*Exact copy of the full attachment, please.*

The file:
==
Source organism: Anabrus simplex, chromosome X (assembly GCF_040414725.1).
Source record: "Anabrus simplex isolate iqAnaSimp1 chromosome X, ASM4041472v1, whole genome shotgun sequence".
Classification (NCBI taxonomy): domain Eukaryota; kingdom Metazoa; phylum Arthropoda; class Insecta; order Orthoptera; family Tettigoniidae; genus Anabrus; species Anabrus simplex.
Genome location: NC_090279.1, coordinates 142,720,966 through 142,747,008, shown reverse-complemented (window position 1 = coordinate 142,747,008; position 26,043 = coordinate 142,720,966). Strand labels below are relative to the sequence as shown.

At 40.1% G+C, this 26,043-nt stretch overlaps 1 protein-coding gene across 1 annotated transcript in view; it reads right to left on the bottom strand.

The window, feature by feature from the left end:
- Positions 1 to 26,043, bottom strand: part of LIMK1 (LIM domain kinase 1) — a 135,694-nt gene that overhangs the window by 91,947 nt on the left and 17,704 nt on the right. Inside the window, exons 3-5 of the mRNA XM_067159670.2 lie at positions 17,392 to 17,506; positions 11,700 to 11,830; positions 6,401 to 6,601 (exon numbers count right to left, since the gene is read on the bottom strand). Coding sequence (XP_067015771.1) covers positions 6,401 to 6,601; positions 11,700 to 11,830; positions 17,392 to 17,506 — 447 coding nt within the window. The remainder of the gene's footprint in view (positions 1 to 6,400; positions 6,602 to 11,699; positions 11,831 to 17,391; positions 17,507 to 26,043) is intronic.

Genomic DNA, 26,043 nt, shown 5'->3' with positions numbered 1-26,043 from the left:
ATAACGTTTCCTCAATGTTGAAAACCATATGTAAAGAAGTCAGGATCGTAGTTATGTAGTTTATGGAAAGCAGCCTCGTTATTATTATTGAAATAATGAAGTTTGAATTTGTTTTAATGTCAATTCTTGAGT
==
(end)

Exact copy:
Source organism: Anabrus simplex, chromosome X (assembly GCF_040414725.1).
Source record: "Anabrus simplex isolate iqAnaSimp1 chromosome X, ASM4041472v1, whole genome shotgun sequence".
Classification (NCBI taxonomy): domain Eukaryota; kingdom Metazoa; phylum Arthropoda; class Insecta; order Orthoptera; family Tettigoniidae; genus Anabrus; species Anabrus simplex.
Genome location: NC_090279.1, coordinates 142,720,966 through 142,747,008, shown reverse-complemented (window position 1 = coordinate 142,747,008; position 26,043 = coordinate 142,720,966). Strand labels below are relative to the sequence as shown.

At 40.1% G+C, this 26,043-nt stretch overlaps 1 protein-coding gene across 1 annotated transcript in view; it reads right to left on the bottom strand.

The window, feature by feature from the left end:
- Positions 1 to 26,043, bottom strand: part of LIMK1 (LIM domain kinase 1) — a 135,694-nt gene that overhangs the window by 91,947 nt on the left and 17,704 nt on the right. Inside the window, exons 3-5 of the mRNA XM_067159670.2 lie at positions 17,392 to 17,506; positions 11,700 to 11,830; positions 6,401 to 6,601 (exon numbers count right to left, since the gene is read on the bottom strand). Coding sequence (XP_067015771.1) covers positions 6,401 to 6,601; positions 11,700 to 11,830; positions 17,392 to 17,506 — 447 coding nt within the window. The remainder of the gene's footprint in view (positions 1 to 6,400; positions 6,602 to 11,699; positions 11,831 to 17,391; positions 17,507 to 26,043) is intronic.

Genomic DNA, 26,043 nt, shown 5'->3' with positions numbered 1-26,043 from the left:
ATAACGTTTCCTCAATGTTGAAAACCATATGTAAAGAAGTCAGGATCGTAGTTATGTAGTTTATGGAAAGCAGCCTCGTTATTATTATTGAAATAATGAAGTTTGAATTTGTTTTAATGTCAATTCTTGAGT